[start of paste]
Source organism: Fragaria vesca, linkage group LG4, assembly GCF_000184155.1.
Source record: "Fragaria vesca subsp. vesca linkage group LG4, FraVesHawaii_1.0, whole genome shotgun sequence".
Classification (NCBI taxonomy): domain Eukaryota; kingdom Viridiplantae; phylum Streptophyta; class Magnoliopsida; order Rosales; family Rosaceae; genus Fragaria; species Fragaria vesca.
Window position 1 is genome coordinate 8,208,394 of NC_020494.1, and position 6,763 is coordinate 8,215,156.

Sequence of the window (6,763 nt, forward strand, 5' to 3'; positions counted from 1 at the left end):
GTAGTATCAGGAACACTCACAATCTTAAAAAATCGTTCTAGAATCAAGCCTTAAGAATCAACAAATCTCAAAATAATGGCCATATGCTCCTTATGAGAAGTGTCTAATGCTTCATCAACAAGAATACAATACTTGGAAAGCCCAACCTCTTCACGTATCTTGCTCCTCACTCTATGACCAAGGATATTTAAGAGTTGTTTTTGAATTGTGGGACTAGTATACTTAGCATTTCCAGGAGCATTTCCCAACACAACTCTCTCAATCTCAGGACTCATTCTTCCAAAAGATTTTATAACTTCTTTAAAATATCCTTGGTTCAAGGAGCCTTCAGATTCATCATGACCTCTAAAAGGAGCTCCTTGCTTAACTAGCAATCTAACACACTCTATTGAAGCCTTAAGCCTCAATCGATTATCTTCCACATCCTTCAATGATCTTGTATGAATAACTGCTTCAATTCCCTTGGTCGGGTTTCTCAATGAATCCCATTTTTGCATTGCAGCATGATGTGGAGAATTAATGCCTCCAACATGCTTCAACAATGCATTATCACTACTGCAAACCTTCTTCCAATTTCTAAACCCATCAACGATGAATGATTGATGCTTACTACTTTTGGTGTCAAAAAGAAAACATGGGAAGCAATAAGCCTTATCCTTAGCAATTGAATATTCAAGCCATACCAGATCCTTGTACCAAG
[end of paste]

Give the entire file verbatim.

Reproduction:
Source organism: Fragaria vesca, linkage group LG4, assembly GCF_000184155.1.
Source record: "Fragaria vesca subsp. vesca linkage group LG4, FraVesHawaii_1.0, whole genome shotgun sequence".
Classification (NCBI taxonomy): domain Eukaryota; kingdom Viridiplantae; phylum Streptophyta; class Magnoliopsida; order Rosales; family Rosaceae; genus Fragaria; species Fragaria vesca.
Window position 1 is genome coordinate 8,208,394 of NC_020494.1, and position 6,763 is coordinate 8,215,156.

Sequence of the window (6,763 nt, forward strand, 5' to 3'; positions counted from 1 at the left end):
GTAGTATCAGGAACACTCACAATCTTAAAAAATCGTTCTAGAATCAAGCCTTAAGAATCAACAAATCTCAAAATAATGGCCATATGCTCCTTATGAGAAGTGTCTAATGCTTCATCAACAAGAATACAATACTTGGAAAGCCCAACCTCTTCACGTATCTTGCTCCTCACTCTATGACCAAGGATATTTAAGAGTTGTTTTTGAATTGTGGGACTAGTATACTTAGCATTTCCAGGAGCATTTCCCAACACAACTCTCTCAATCTCAGGACTCATTCTTCCAAAAGATTTTATAACTTCTTTAAAATATCCTTGGTTCAAGGAGCCTTCAGATTCATCATGACCTCTAAAAGGAGCTCCTTGCTTAACTAGCAATCTAACACACTCTATTGAAGCCTTAAGCCTCAATCGATTATCTTCCACATCCTTCAATGATCTTGTATGAATAACTGCTTCAATTCCCTTGGTCGGGTTTCTCAATGAATCCCATTTTTGCATTGCAGCATGATGTGGAGAATTAATGCCTCCAACATGCTTCAACAATGCATTATCACTACTGCAAACCTTCTTCCAATTTCTAAACCCATCAACGATGAATGATTGATGCTTACTACTTTTGGTGTCAAAAAGAAAACATGGGAAGCAATAAGCCTTATCCTTAGCAATTGAATATTCAAGCCATACCAGATCCTTGTACCAAG